Historian Eric Foner said misconceptions about the Reconstruction era helped uphold white supremacy in the South, and a greater understanding of the period can provide context for the economic demands of Black protesters today.
Foner told Hill.TV that Reconstruction was portrayed by early 20th century historians as a corrupt era, and that the advent of Jim Crow laws helped restore governance in the South. But a reexamination of the period — and the economic promises to African Americans that went unmet — can help explain some of the disparities seen today, in which the assets held by Black family assets are, on average, 10 percent that of white families.
“That’s the legacy of history,” Foner said. “Family assets are what is built up over time. It’s not like income from a job, which comes in every week or every month. And our society has never allowed African Americans to accumulate money and assets the way white families have.”
While the Reconstruction era included an expansion of voting rights to African Americans — albeit largely unenforced — economic justice was not pursued.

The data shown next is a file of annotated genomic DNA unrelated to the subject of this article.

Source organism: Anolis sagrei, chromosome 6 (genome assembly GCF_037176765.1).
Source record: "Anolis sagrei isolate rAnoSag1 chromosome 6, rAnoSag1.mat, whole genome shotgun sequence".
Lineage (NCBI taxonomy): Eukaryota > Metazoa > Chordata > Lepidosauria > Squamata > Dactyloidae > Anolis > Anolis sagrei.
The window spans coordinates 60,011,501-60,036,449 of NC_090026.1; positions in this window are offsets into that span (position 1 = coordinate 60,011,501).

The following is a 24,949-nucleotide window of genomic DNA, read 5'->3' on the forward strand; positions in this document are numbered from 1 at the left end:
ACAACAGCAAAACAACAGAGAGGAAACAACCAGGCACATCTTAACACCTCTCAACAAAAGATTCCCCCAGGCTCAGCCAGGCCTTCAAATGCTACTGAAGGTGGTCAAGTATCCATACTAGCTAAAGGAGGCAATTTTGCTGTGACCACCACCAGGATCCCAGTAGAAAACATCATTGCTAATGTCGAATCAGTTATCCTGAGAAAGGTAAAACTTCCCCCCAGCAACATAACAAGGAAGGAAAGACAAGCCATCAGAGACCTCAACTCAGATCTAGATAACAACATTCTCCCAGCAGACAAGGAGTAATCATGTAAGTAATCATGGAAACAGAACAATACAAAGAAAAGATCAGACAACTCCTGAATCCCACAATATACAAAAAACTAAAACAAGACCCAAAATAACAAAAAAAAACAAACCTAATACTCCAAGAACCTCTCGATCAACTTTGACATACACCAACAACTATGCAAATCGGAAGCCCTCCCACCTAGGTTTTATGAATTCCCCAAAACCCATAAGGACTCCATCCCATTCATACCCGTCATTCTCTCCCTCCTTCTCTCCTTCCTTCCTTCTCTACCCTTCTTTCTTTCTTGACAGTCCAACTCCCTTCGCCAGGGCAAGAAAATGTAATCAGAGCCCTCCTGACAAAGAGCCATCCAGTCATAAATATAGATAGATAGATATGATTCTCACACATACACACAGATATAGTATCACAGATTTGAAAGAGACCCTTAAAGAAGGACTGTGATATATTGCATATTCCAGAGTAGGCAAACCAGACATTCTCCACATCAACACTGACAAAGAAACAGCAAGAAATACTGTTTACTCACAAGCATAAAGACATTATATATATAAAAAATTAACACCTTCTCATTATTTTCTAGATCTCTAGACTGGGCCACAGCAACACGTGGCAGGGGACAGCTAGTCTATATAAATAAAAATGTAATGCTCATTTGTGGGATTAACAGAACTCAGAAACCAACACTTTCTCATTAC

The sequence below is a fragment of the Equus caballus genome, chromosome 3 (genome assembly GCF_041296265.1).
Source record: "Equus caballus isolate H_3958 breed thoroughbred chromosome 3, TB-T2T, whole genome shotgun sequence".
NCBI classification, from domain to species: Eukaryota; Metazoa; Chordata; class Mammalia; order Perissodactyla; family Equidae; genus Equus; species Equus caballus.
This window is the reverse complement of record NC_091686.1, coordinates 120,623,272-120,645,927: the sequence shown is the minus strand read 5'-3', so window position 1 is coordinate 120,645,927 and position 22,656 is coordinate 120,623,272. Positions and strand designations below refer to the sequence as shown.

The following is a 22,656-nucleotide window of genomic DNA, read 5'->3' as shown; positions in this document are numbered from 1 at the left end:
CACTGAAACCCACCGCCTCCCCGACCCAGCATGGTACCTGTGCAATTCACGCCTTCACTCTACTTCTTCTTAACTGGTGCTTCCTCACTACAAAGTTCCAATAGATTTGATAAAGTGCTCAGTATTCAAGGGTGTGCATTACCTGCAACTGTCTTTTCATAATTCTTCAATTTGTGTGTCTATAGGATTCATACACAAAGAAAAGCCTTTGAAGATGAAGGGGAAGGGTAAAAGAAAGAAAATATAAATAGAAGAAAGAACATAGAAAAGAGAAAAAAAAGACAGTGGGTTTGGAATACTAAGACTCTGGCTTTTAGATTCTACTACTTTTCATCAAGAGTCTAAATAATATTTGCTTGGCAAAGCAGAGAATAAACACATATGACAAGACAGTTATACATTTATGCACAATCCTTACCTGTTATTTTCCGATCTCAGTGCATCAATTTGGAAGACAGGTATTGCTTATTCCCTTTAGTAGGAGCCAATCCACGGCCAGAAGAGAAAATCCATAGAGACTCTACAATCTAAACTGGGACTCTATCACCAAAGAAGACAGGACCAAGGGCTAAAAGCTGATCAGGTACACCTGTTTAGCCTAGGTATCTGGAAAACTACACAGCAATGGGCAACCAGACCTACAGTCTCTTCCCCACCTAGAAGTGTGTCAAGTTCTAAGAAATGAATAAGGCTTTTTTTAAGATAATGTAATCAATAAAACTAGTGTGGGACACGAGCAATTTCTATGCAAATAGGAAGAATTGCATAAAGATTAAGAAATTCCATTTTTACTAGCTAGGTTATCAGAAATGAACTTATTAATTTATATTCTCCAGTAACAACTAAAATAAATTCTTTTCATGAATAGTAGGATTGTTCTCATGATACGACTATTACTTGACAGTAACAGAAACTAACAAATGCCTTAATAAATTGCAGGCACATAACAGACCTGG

And while the civil rights movement about a century later yielded equal access to opportunity, Foner said much of the racial injustice protests today are centered around the economic component of freedom.
“Nothing is going to happen until after the election, I’m sure,” Foner said. “And depending on who wins the election, the government may or may not be in a position or have the desire to address deep economic inequalities in this country.”
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